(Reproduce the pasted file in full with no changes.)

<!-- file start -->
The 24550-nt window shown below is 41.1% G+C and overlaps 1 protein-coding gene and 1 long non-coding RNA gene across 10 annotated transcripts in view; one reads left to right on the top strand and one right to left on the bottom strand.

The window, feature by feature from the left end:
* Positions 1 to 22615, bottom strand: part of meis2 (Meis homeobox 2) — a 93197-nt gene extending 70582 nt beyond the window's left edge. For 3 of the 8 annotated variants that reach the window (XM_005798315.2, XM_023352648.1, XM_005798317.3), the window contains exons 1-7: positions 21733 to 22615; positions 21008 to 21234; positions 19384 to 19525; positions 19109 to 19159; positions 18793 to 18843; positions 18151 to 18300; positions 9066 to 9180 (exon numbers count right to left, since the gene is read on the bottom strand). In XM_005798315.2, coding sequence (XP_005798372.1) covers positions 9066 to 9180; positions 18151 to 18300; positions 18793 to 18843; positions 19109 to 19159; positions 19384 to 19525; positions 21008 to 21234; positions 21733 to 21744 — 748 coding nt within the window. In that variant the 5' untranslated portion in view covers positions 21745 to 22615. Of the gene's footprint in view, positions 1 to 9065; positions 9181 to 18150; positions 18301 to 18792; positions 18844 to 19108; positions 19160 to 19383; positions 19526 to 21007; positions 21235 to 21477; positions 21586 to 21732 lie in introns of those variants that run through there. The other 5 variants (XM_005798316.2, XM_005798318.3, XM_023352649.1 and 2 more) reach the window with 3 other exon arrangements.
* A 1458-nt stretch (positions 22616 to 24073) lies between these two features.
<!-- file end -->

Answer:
The 24550-nt window shown below is 41.1% G+C and overlaps 1 protein-coding gene and 1 long non-coding RNA gene across 10 annotated transcripts in view; one reads left to right on the top strand and one right to left on the bottom strand.

The window, feature by feature from the left end:
* Positions 1 to 22615, bottom strand: part of meis2 (Meis homeobox 2) — a 93197-nt gene extending 70582 nt beyond the window's left edge. For 3 of the 8 annotated variants that reach the window (XM_005798315.2, XM_023352648.1, XM_005798317.3), the window contains exons 1-7: positions 21733 to 22615; positions 21008 to 21234; positions 19384 to 19525; positions 19109 to 19159; positions 18793 to 18843; positions 18151 to 18300; positions 9066 to 9180 (exon numbers count right to left, since the gene is read on the bottom strand). In XM_005798315.2, coding sequence (XP_005798372.1) covers positions 9066 to 9180; positions 18151 to 18300; positions 18793 to 18843; positions 19109 to 19159; positions 19384 to 19525; positions 21008 to 21234; positions 21733 to 21744 — 748 coding nt within the window. In that variant the 5' untranslated portion in view covers positions 21745 to 22615. Of the gene's footprint in view, positions 1 to 9065; positions 9181 to 18150; positions 18301 to 18792; positions 18844 to 19108; positions 19160 to 19383; positions 19526 to 21007; positions 21235 to 21477; positions 21586 to 21732 lie in introns of those variants that run through there. The other 5 variants (XM_005798316.2, XM_005798318.3, XM_023352649.1 and 2 more) reach the window with 3 other exon arrangements.
* A 1458-nt stretch (positions 22616 to 24073) lies between these two features.